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Health Benefits of Sunflower Seeds

Rajan is a botany and chemistry major. He has worked as a poultry breeder for 23 years, breeding layer and broiler parents.

About Sunflower Seeds

Sunflower seed is an achene which is a type of simple fruit that contains one seed. So, sunflower seed is actually a fruit of the sunflower, Helianthus annus.

Sunflower seeds are named after the patterns on their husks.

  • The full black husked seed is called black oil sunflower seed and is used for extracting edible, sunflower oil.
  • The striped sunflower seed is called confectionery sunflower seed or chocolate covered sunflower seed and is mainly used as food.

Sweet and nutty sunflower seeds are very popular as a healthy snack food. They are also used in garnishes, salads and can also be sprouted before consuming. They are available with and without the hulls. Sunflower seeds can be eaten roasted and are also sold as feed for pet and wild birds.

The seeds are high in polyunsaturated fatty acids particularly linoleic acid which constitutes about 68% of the polyunsaturated fatty acids.

Sunflower seeds are low in saturated fats like stearic and palmitic acids.

Sunflower seed butter is a spread similar to peanut butter that is made by grinding the sunflower seeds in a blender to form a paste. It is an option for those who are allergic to nuts and therefore cannot consume peanut and peanut butter.

Nutrition Facts - Sunflower Seeds

Consuming a handful of seeds is a good way to not only ward off hunger but also get excellent amounts of several vitamins and minerals. They are excellent as a healthy snack option.

  • Sunflower seeds good amounts of linoleic acid, the polyunsaturated fatty acid and good amounts of oleic acid, the monounsaturated fatty acid, and dietary fibre.
  • They are an excellent source of vitamin E providing about 234% of the daily requirement in 100 gms
  • They are high in energy with 100 gms of seeds providing 584 calories or about 20% of the daily requirement.
  • Sunflower seeds also are high in protein with 100 gms providing 37% of the daily value.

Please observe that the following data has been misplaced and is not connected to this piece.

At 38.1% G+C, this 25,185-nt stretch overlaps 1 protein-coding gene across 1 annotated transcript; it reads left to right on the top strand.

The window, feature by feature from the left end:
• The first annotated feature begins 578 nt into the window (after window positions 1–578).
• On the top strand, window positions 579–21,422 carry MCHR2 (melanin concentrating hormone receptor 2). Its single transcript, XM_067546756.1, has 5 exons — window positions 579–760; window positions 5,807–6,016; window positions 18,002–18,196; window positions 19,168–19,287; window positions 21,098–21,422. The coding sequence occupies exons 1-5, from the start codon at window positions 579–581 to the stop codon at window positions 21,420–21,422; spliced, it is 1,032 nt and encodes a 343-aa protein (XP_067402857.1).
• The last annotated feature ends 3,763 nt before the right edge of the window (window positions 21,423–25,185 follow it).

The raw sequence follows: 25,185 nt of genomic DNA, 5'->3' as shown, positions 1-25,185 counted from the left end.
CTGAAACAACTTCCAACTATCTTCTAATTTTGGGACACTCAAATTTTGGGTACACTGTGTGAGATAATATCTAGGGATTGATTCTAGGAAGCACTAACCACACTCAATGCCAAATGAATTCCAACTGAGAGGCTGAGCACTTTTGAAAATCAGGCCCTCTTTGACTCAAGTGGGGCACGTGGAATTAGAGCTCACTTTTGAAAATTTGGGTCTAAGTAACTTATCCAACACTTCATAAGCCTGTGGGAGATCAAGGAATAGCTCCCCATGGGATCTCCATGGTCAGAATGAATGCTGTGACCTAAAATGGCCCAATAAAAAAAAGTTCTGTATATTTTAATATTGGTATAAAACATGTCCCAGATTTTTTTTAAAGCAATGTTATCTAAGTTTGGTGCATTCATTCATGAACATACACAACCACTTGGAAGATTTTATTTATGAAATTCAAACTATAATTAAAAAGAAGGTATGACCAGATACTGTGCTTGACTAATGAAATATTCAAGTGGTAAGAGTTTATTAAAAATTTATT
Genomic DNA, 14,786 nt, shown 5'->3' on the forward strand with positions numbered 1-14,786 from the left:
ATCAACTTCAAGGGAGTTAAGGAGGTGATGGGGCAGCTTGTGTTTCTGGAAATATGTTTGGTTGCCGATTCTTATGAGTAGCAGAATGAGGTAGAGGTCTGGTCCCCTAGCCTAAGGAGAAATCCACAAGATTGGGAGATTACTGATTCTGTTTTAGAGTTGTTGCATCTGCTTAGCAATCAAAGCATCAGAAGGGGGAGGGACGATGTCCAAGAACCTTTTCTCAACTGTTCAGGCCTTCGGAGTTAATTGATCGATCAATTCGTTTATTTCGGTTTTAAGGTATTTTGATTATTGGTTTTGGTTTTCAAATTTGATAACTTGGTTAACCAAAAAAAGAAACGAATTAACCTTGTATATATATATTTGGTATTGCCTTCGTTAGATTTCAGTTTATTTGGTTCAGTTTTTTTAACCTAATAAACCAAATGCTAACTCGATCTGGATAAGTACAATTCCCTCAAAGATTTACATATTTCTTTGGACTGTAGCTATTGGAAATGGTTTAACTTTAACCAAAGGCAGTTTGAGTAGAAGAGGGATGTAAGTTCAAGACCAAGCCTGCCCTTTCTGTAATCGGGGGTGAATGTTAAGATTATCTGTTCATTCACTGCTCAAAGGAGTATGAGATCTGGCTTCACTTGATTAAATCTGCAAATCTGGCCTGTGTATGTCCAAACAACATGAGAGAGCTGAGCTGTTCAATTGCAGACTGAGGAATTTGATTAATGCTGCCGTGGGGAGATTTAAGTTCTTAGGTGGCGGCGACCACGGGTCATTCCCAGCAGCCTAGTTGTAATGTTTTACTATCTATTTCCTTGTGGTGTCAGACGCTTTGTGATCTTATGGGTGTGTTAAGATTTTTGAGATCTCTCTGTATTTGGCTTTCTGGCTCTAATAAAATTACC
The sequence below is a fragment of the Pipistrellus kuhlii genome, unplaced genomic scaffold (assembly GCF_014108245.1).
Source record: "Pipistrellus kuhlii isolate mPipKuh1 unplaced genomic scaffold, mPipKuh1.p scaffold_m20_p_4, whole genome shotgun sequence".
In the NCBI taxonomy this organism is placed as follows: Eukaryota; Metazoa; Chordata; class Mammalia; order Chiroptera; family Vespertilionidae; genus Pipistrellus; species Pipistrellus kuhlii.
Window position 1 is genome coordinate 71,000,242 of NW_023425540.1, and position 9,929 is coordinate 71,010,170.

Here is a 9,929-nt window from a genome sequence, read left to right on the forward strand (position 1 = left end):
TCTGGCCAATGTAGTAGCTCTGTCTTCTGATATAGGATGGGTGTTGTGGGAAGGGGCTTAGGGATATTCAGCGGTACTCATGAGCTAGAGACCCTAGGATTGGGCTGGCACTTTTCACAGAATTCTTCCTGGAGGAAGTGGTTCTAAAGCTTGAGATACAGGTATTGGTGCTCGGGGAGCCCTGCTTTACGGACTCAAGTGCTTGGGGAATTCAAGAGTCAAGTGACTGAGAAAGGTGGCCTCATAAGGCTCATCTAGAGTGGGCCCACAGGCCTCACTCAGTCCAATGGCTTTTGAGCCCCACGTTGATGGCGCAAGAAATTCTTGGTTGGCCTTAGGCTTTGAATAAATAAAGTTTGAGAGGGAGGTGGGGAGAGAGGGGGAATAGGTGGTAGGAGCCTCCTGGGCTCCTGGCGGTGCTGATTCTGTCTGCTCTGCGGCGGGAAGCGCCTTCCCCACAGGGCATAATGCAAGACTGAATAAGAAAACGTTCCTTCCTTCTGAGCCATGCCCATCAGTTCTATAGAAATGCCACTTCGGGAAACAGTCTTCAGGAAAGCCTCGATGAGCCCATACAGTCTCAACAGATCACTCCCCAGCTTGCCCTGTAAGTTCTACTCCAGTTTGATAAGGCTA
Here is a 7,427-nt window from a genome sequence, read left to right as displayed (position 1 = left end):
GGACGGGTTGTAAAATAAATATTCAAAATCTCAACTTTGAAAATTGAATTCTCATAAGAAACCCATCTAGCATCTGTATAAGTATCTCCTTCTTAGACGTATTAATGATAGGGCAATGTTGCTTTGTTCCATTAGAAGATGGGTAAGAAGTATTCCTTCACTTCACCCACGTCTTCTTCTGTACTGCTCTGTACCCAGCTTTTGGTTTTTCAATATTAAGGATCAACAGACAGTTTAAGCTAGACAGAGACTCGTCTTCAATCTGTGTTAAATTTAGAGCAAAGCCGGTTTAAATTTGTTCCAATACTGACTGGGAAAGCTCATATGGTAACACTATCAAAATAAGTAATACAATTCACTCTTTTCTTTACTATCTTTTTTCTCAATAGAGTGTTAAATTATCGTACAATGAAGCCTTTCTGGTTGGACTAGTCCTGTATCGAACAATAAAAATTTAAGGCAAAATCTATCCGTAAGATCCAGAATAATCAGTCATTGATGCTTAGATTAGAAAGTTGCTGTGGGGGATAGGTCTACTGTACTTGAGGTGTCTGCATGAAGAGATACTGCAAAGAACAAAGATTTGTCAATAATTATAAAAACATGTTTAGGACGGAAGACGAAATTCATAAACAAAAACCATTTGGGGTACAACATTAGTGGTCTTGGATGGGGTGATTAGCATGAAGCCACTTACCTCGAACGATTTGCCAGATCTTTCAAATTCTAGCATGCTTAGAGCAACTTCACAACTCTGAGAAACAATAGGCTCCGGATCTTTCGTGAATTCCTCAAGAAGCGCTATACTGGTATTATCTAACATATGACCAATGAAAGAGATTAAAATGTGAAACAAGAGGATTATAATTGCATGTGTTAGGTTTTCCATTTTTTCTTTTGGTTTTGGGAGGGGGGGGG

• They have a low Glycemic index and are rich in the amino acid tryptophan.
  • Sunflower seeds are a rich source of polyphenols like chlorogenic acid, caffeic acid and quinic acid, the natural antioxidants.
  • They also contain incredible amounts of folic acid about 57% of the daily requirement.

Dried Sunflower Ready For Seed Harvesting

Nutrition Facts - Sunflower Seeds

Sunflower seeds (Helianthus annuus), kernels, dried 

Nutritional value per 100 gms


(Source: USDA National Nutrient data base)



Nutrient Value

Percentage of RDA


584 Kcal



20 g



20.78 g


Total Fat

51.46 g



0 mg


Dietary Fiber

8.6 g






227 micro gm



8.335 mg


Pantothenic acid

1.130 mg



1.345 mg



0.355 mg



1.480 mg


Vitamin A

50 IU


Vitamin C



Vitamin E

35.17 mg





9 mg



645 mg





78 mg



1.800 mg



5.25 mg



325 mg



1.950 mg



660 mg



53 micro gm



5.00 mg




Beta - Carotene

30 micro gm


Beta - Crypto-xanthin






Sunflower Seeds Health Benefits

To derive the maximum health benefits from sunflower seeds do not overindulge in them as they are high in energy and fats. Also, consume unflavored/unsalted sunflower seeds.

Sunflower seeds are functional foods meaning they protect the body against disease and are not just a source of nutritional value.

Some of the nutrients that contribute to sunflower seeds' health benefits are as under.

  • Fibre

The fibre content in sunflower seeds not only lowers cholesterol but also keeps the blood glucose levels under check. It also ensures digestive health and prevents issues like constipation, piles, haemorrhoids etc.

  • Vitamin E